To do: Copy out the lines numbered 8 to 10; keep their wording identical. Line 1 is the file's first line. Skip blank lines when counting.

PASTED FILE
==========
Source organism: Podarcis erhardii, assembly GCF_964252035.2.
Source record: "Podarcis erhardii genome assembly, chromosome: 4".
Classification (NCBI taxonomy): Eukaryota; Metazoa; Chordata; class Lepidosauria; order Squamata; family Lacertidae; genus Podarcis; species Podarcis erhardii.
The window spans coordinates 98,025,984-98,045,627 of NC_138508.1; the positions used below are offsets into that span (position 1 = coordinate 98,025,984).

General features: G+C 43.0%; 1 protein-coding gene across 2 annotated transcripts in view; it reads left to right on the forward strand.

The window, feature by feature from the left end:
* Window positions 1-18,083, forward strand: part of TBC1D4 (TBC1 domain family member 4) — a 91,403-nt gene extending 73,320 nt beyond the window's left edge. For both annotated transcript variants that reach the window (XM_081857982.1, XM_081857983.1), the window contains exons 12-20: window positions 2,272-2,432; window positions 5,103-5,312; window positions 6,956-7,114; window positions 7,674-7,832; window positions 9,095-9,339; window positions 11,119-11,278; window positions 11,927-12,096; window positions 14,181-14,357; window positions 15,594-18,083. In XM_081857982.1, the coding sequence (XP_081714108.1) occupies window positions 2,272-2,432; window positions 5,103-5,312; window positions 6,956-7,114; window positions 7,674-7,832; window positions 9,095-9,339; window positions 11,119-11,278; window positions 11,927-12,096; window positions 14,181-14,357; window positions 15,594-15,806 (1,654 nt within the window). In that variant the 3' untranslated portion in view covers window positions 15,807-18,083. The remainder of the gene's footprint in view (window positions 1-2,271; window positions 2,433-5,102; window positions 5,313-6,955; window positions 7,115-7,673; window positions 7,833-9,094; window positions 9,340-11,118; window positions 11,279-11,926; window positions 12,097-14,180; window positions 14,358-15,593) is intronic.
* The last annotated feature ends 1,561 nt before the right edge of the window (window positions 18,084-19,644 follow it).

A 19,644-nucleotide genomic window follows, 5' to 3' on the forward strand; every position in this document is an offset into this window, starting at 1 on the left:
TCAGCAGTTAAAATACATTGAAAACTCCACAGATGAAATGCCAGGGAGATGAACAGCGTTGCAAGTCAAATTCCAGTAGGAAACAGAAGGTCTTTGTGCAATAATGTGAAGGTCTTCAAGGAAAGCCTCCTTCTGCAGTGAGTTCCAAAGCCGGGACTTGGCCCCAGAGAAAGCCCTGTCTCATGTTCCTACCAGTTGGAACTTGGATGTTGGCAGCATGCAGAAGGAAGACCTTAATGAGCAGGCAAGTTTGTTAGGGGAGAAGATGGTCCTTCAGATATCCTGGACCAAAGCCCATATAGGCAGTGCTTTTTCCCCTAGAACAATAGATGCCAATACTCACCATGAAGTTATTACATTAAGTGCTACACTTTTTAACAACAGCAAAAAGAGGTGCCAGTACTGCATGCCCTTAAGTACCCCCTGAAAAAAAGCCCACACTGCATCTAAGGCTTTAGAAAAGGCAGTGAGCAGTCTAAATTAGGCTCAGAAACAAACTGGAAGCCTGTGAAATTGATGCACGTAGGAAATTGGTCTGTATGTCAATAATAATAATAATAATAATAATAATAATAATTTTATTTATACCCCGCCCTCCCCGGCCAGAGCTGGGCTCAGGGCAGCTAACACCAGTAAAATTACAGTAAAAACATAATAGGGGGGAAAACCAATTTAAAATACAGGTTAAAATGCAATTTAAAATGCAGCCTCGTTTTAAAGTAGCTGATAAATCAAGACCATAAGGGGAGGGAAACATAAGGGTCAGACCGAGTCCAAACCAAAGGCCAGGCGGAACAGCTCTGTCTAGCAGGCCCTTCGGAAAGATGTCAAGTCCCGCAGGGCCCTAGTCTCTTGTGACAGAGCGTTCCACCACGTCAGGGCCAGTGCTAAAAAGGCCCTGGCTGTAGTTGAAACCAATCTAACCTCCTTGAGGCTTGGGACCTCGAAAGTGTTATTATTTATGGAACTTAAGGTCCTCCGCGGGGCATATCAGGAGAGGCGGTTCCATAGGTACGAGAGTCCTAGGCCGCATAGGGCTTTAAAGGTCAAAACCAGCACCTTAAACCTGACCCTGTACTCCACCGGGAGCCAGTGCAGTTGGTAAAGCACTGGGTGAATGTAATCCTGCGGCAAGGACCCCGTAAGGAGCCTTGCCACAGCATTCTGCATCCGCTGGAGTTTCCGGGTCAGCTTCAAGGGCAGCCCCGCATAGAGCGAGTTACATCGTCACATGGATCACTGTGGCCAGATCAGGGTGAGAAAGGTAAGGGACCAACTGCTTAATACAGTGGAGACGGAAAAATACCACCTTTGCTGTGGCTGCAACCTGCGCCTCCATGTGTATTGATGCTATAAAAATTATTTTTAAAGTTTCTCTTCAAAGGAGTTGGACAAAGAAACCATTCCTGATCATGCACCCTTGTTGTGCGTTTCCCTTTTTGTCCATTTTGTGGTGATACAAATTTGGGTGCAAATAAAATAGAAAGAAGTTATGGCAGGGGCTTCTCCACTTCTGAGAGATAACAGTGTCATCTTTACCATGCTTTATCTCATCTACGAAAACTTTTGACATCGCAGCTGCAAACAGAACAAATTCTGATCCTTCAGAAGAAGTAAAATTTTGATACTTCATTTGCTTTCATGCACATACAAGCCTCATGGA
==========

* The last annotated feature ends 1,561 nt before the right edge of the window (window positions 18,084-19,644 follow it).

A 19,644-nucleotide genomic window follows, 5' to 3' on the forward strand; every position in this document is an offset into this window, starting at 1 on the left:
TCAGCAGTTAAAATACATTGAAAACTCCACAGATGAAATGCCAGGGAGATGAACAGCGTTGCAAGTCAAATTCCAGTAGGAAACAGAAGGTCTTTGTGCAATAATGTGAAGGTCTTCAAGGAAAGCCTCCTTCTGCAGTGAGTTCCAAAGCCGGGACTTGGCCCCAGAGAAAGCCCTGTCTCATGTTCCTACCAGTTGGAACTTGGATGTTGGCAGCATGCAGAAGGAAGACCTTAATGAGCAGGCAAGTTTGTTAGGGGAGAAGATGGTCCTTCAGATATCCTGGACCAAAGCCCATATAGGCAGTGCTTTTTCCCCTAGAACAATAGATGCCAATACTCACCATGAAGTTATTACATTAAGTGCTACACTTTTTAACAACAGCAAAAAGAGGTGCCAGTACTGCATGCCCTTAAGTACCCCCTGAAAAAAAGCCCACACTGCATCTAAGGCTTTAGAAAAGGCAGTGAGCAGTCTAAATTAGGCTCAGAAACAAACTGGAAGCCTGTGAAATTGATGCACGTAGGAAATTGGTCTGTATGTCAATAATAATAATAATAATAATAATAATAATAATTTTATTTATACCCCGCCCTCCCCGGCCAGAGCTGGGCTCAGGGCAGCTAACACCAGTAAAATTACAGTAAAAACATAATAGGGGGGAAAACCAATTTAAAATACAGGTTAAAATGCAATTTAAAATGCAGCCTCGTTTTAAAGTAGCTGATAAATCAAGACCATAAGGGGAGGGAAACATAAGGGTCAGACCGAGTCCAAACCAAAGGCCAGGCGGAACAGCTCTGTCTAGCAGGCCCTTCGGAAAGATGTCAAGTCCCGCAGGGCCCTAGTCTCTTGTGACAGAGCGTTCCACCACGTCAGGGCCAGTGCTAAAAAGGCCCTGGCTGTAGTTGAAACCAATCTAACCTCCTTGAGGCTTGGGACCTCGAAAGTGTTATTATTTATGGAACTTAAGGTCCTCCGCGGGGCATATCAGGAGAGGCGGTTCCATAGGTACGAGAGTCCTAGGCCGCATAGGGCTTTAAAGGTCAAAACCAGCACCTTAAACCTGACCCTGTACTCCACCGGGAGCCAGTGCAGTTGGTAAAGCACTGGGTGAATGTAATCCTGCGGCAAGGACCCCGTAAGGAGCCTTGCCACAGCATTCTGCATCCGCTGGAGTTTCCGGGTCAGCTTCAAGGGCAGCCCCGCATAGAGCGAGTTACATCGTCACATGGATCACTGTGGCCAGATCAGGGTGAGAAAGGTAAGGGACCAACTGCTTAATACAGTGGAGACGGAAAAATACCACCTTTGCTGTGGCTGCAACCTGCGCCTCCATGTGTATTGATGCTATAAAAATTATTTTTAAAGTTTCTCTTCAAAGGAGTTGGACAAAGAAACCATTCCTGATCATGCACCCTTGTTGTGCGTTTCCCTTTTTGTCCATTTTGTGGTGATACAAATTTGGGTGCAAATAAAATAGAAAGAAGTTATGGCAGGGGCTTCTCCACTTCTGAGAGATAACAGTGTCATCTTTACCATGCTTTATCTCATCTACGAAAACTTTTGACATCGCAGCTGCAAACAGAACAAATTCTGATCCTTCAGAAGAAGTAAAATTTTGATACTTCATTTGCTTTCATGCACATACAAGCCTCATGGA